Gunflint Trail Fishing

Here’s a write up about ice fishing for trout on the Gunflint Trail written by one of my High School friends. Glen is an outdoor writer for the St. Cloud Times.

Winter trout season kicks off across Minnesota

Minnesota’s inland trout season opened Saturday, which means anglers can hit lakes outside the Boundary Waters Canoe Area Wilderness (BWCAW) in search of stream trout and lake trout. The trout season on lakes entirely within the BWCAW opened on Jan. 1.

Basically, there are two types of trout lakes within the state. Stream trout lakes are designated fisheries stocked with rainbow, brook and brown trout or a hybrid of lake trout and brook trout called splake.

The other is a lake trout fishery, and the only trout species they typically have in them are lake trout. It’s rare to find a fishery with a combination of lake trout and stream trout in it.

Gunflint Trail trout

Most quality trout lakes are scattered across northeastern Minnesota and trout fishing is extremely popular throughout this region, especially during the winter months.

This weekend’s trout opener is a big deal up and down the Gunflint Trail, according to Steve Parsons, fisheries supervisor with the Department of Natural Resources in Grand Marais. Visiting and local anglers alike know that if you want to experience some exceptional trout fishing in Minnesota, the northeast is the place to go.

“We have more lakes with trout in them up in this area than anywhere in the state,” Parsons said. “Trout are the main fishing opportunities in this area during the ice fishing season and we see a lot of anglers taking advantage of it.”

Parsons added that lake trout receive the most attention in his area. Brook trout and splake also are popular species to fish for, with rainbow and brown trout garnering less fishing pressure.

Lake trout populations within the northeastern lakes have been built and stabilized through natural reproduction. Although some stocking of lake trout is done, Parsons said it just isn’t that successful.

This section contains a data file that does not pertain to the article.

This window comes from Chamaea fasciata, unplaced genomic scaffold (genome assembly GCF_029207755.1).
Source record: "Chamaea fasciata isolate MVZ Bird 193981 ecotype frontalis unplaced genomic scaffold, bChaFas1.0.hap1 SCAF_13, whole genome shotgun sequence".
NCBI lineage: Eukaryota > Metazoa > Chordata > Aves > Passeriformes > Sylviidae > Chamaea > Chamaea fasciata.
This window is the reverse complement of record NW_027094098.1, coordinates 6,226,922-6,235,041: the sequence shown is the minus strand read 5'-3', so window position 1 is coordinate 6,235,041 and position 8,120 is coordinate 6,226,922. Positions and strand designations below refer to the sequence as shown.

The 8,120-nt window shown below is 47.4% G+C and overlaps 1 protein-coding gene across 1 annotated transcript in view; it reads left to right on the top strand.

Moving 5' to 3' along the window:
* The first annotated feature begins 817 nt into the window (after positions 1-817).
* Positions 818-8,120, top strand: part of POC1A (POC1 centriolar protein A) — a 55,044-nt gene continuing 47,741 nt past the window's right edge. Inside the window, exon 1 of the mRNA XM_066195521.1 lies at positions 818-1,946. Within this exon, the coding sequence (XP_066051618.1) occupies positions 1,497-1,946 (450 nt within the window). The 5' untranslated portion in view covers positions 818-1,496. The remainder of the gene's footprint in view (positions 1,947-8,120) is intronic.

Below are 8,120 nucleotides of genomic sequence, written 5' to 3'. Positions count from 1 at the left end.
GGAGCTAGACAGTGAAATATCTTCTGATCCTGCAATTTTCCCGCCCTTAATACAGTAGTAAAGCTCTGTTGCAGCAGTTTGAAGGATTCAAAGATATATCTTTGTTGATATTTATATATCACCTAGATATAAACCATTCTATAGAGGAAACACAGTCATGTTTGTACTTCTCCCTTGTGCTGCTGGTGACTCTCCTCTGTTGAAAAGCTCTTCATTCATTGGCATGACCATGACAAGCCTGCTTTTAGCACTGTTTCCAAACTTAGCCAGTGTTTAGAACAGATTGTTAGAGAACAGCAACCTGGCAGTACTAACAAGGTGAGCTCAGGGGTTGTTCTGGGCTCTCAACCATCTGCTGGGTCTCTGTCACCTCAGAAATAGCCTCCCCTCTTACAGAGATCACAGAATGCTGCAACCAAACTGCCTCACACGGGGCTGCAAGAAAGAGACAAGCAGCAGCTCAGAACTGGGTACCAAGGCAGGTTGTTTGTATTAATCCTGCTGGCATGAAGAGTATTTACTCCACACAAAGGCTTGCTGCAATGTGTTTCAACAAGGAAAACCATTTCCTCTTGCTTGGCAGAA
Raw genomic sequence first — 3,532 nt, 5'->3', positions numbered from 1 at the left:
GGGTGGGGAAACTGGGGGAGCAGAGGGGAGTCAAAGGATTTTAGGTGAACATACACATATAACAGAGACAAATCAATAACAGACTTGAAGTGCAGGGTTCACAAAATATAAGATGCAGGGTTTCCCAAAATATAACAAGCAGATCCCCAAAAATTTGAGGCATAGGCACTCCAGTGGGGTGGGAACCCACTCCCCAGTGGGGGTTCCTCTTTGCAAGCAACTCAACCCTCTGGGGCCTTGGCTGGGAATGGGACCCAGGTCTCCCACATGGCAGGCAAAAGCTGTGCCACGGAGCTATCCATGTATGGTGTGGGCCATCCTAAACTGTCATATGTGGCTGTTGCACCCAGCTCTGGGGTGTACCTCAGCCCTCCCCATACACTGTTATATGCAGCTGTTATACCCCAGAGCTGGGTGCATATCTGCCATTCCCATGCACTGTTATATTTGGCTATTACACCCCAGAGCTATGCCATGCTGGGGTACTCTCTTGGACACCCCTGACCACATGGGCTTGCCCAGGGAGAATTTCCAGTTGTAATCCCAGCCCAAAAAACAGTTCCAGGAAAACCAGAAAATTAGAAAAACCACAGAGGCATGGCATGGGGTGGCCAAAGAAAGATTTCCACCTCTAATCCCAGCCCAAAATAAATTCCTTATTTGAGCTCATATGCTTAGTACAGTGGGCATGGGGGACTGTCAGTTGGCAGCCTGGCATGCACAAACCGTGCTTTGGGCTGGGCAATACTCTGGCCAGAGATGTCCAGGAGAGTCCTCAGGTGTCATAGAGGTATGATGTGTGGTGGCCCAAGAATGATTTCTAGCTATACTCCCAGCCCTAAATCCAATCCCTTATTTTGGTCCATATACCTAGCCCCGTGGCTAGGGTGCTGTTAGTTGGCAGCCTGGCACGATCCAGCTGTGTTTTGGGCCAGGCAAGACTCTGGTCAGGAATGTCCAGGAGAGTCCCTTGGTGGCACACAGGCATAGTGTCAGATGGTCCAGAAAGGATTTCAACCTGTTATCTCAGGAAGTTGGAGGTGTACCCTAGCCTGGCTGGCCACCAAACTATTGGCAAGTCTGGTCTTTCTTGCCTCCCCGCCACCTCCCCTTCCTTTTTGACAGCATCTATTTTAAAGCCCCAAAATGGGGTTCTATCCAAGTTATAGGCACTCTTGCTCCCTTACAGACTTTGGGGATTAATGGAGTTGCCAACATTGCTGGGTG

The size structure of these lake trout really varies from one body of water to the next. Anglers will encounter fish weighing from 2 to 20 pounds, but lake trout in the 2- to 5-pound range seem to be average in most lakes.

The key to finding the biggest lake trout in the northeast is locating lakes with an abundance of ciscoes. Ciscoes, rich with oil, are a primary food source for lake trout, so they tend to grow bigger in lakes that provide ciscoes as forage.

“If ciscoes are present, that’s likely where you’ll find fish up to 20 pounds,” Parsons said. “But we do have lakes without that type of forage so the lakers don’t grow that big, but those smaller fish are the best eating trout you’ll find.”

Along the Gunflint Trail, anglers should look to lakes such as Saganaga, Greenwood, Gunflint, Clearwater, West Bearskin and Loon as likely targets for lake trout. While you can get close to a few of them with vehicles, accessing most trout lakes in this area involves using a snowmobile, snowshoes or cross-country skis.

While lake trout reproduce naturally, stream trout rely on stocking efforts by the DNR to build their numbers. Parsons said lakes in the northeast are stocked annually or every other year with some combination of stream trout.

Most stream trout run from half a pound to 11/2 pounds. But Parsons pointed out that bigger stream trout are found the farther off the Gunflint Trail you’re willing to go. It’s not uncommon to catch 2- to 4-pound brook trout and splake on select lakes tucked back in the woods.

“We have some exceptional stream trout lakes and some good-sized fish if you don’t mind putting in the effort to find them,” Parsons said. “I anticipate one of the best trout seasons in a long time; we have good ice, not much snow, and no slush so people will be able to move around on these lakes this year.”

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